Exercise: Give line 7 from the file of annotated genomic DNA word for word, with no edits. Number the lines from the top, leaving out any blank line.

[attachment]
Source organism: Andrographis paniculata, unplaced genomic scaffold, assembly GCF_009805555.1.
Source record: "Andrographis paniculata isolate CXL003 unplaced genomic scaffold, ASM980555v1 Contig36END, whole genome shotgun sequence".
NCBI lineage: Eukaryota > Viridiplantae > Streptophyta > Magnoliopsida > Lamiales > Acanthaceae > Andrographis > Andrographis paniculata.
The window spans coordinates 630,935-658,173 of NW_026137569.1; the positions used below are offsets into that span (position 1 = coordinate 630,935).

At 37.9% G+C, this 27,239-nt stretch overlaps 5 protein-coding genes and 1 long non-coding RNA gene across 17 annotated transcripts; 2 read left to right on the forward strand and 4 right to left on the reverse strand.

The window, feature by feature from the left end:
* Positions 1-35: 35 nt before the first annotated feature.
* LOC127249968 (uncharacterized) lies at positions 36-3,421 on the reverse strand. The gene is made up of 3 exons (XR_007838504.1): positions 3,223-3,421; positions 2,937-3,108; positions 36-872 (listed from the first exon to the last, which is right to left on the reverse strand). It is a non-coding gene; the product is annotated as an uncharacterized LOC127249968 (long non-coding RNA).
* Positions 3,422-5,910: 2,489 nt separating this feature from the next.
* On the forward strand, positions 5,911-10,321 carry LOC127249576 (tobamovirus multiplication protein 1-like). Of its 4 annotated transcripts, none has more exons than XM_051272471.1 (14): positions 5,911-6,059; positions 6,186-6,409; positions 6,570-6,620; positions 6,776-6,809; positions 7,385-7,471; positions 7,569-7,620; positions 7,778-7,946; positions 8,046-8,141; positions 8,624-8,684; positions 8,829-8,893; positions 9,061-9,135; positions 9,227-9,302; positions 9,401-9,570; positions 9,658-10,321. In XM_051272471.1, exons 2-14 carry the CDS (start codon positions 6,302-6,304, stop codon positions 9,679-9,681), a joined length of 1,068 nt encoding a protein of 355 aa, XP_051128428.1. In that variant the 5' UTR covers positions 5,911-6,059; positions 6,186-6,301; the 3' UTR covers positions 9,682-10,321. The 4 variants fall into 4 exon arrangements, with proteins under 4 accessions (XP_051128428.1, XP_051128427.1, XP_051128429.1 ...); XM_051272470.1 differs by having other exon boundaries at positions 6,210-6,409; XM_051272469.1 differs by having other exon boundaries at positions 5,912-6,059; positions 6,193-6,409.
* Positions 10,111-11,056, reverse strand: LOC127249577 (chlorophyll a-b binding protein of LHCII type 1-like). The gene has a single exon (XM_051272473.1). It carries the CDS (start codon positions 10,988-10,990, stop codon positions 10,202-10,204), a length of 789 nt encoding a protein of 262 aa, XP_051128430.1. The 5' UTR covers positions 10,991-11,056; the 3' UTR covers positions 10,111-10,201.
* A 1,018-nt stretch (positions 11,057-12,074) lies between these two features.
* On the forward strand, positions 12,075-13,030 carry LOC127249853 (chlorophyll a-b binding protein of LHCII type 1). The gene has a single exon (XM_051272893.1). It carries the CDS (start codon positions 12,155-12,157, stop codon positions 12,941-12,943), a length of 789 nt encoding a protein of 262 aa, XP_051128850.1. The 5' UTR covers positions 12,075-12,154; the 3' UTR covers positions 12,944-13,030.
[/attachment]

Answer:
* Positions 1-35: 35 nt before the first annotated feature.